In the above cover image, one of my images (that bear & wolf pic) was trending #2 in the very popular #yellowstone hashtag. This was even the same time that Nat Geo was releasing images from their Yellowstone edition magazine.
Pretty much as soon as I started to care about photography, I was looking for ways to get my work out there. Instagram seemed to be a worthy platform to share my content with the world and get instant feedback. As I used it more and more, I found it helping me improve in several ways.
Forced to Recompose
Photos can be rejects if the composition is bad. Instagram will give you a second chance to recompose by their forced 1:1 ratio. (Yes, I know they allow vert/horiz 4:3 now, but I still use 1:1 as that’s how they show it when browsing thumbs.)
I’m a developer by day – more logical than artistic. It took some learning for the principals of composition. In the field I would mess it up quite often.
For example, although I had the right composition in mind, but the bear turned his head at the last second, so I ended up with this:
When sharing, I had the option to recompose to this:
So because of the adapting to 1:1, it gives me a chance to rethink the composition, which has turns out to be good practice. Composing the picture through the viewfinder can be difficult for a novice, especially if there are other things to worry about…like grizzly bears. Having a second chance to recompose in post gives me more time to think about it and learn.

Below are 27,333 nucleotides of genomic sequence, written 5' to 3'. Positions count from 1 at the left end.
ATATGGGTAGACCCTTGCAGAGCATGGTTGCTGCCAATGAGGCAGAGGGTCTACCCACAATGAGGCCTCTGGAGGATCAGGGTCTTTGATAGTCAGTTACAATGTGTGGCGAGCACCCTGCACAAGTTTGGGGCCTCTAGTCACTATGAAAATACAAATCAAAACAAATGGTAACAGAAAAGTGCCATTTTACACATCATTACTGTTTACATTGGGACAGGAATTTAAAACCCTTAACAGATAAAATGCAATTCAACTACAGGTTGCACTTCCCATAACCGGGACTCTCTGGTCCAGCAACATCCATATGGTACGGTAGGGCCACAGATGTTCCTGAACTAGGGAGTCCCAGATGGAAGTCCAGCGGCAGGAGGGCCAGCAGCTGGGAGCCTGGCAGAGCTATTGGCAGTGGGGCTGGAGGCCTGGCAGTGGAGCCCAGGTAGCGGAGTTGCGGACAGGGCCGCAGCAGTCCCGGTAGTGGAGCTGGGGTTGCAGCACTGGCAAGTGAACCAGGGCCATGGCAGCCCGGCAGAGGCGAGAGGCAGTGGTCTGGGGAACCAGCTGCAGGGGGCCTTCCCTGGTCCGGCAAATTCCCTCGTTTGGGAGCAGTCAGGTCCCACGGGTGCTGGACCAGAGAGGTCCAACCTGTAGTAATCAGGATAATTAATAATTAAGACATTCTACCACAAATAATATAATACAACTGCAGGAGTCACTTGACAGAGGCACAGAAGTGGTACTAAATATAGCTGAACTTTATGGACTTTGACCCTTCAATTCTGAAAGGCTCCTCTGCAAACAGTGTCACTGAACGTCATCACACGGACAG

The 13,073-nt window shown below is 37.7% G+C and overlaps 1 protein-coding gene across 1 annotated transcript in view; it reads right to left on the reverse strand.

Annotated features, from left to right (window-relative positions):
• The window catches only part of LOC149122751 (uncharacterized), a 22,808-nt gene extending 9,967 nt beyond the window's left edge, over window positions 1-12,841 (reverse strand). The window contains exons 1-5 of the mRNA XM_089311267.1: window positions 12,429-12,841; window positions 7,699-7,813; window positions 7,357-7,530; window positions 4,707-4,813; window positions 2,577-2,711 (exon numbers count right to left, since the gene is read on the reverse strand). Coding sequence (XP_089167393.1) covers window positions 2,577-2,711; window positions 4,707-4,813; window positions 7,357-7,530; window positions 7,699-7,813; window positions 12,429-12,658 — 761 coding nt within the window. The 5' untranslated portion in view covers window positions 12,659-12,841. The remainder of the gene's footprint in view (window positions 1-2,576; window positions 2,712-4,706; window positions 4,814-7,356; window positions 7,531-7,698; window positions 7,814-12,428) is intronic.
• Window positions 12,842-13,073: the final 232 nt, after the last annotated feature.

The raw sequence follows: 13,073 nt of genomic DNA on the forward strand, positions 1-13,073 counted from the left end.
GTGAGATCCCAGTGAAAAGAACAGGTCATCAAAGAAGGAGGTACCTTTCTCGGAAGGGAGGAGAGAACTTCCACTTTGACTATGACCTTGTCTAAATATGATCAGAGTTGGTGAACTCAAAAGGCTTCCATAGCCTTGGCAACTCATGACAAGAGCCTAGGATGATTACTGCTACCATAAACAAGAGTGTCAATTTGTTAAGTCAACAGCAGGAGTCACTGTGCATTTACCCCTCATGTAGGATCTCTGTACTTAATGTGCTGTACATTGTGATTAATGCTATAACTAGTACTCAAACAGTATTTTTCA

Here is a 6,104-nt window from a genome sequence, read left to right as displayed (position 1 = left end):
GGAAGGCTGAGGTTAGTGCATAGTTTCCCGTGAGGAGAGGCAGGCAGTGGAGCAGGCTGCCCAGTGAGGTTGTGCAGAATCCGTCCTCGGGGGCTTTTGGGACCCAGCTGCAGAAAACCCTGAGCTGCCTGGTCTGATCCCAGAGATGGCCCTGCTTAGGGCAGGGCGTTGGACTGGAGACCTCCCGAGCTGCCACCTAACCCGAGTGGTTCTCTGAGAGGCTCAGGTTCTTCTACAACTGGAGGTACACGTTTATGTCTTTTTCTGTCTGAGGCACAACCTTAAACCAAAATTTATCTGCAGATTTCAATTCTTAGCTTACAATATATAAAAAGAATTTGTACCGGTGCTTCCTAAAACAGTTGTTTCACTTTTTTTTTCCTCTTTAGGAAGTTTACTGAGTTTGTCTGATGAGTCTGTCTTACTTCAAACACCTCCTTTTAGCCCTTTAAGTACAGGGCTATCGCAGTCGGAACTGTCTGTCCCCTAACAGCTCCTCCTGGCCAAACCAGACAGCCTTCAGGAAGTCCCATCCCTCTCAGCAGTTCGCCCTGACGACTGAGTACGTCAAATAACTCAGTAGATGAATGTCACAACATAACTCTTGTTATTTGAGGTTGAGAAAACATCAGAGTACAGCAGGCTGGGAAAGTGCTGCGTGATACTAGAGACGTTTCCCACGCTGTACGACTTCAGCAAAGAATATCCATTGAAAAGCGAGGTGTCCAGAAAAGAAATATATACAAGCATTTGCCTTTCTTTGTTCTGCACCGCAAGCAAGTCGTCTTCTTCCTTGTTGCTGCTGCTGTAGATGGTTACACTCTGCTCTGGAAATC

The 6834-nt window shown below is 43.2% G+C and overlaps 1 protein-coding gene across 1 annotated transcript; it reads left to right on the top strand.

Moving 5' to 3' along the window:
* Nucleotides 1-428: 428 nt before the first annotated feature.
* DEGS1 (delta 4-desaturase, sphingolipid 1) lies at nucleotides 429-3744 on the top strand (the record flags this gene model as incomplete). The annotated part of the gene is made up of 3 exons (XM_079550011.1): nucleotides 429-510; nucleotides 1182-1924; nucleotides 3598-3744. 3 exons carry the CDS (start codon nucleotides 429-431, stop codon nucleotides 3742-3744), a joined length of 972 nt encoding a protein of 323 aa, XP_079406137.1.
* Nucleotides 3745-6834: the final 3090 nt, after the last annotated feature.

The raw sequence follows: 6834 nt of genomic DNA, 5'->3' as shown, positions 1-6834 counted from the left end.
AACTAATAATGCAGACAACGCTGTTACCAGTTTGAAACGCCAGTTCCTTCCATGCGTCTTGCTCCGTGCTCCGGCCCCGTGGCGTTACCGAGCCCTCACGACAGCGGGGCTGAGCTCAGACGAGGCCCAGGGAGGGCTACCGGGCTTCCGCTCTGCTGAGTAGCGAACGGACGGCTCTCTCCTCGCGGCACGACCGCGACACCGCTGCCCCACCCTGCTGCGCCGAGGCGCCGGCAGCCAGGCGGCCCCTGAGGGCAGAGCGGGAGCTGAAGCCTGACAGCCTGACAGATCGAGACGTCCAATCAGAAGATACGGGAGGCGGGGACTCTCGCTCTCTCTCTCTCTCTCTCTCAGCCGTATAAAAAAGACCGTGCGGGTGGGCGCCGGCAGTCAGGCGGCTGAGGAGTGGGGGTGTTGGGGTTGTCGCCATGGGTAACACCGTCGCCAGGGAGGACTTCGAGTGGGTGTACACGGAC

Almost all my posts are from a DSLR. At the time of this writing, image sizes are only saved at 1080px x 1080px. That’s 1.2MP. Coming from a 22MP camera is almost like sharing a thumbnail version of the actual photo. I’ve heard other photographers discourage the use of Instagram because of this, but I think it creates opportunity. There are many pictures where my camera missed focus slightly, but it’s impossible to tell when scaled down. So even if you see unwanted motion blur, camera shake, or just bad focus when viewed large-scale, it might still be usable.
Back to me lacking artistic merit, there are some images that I would toss up expecting little engagement, but then blows up. Here is one that was poor quality (see last point) and still did well – totally opposite of my expectations.
Does this make Instagram the final resting place for your photos? Of course not. But it’s a chance to get your work in front of new people, why would you not want to?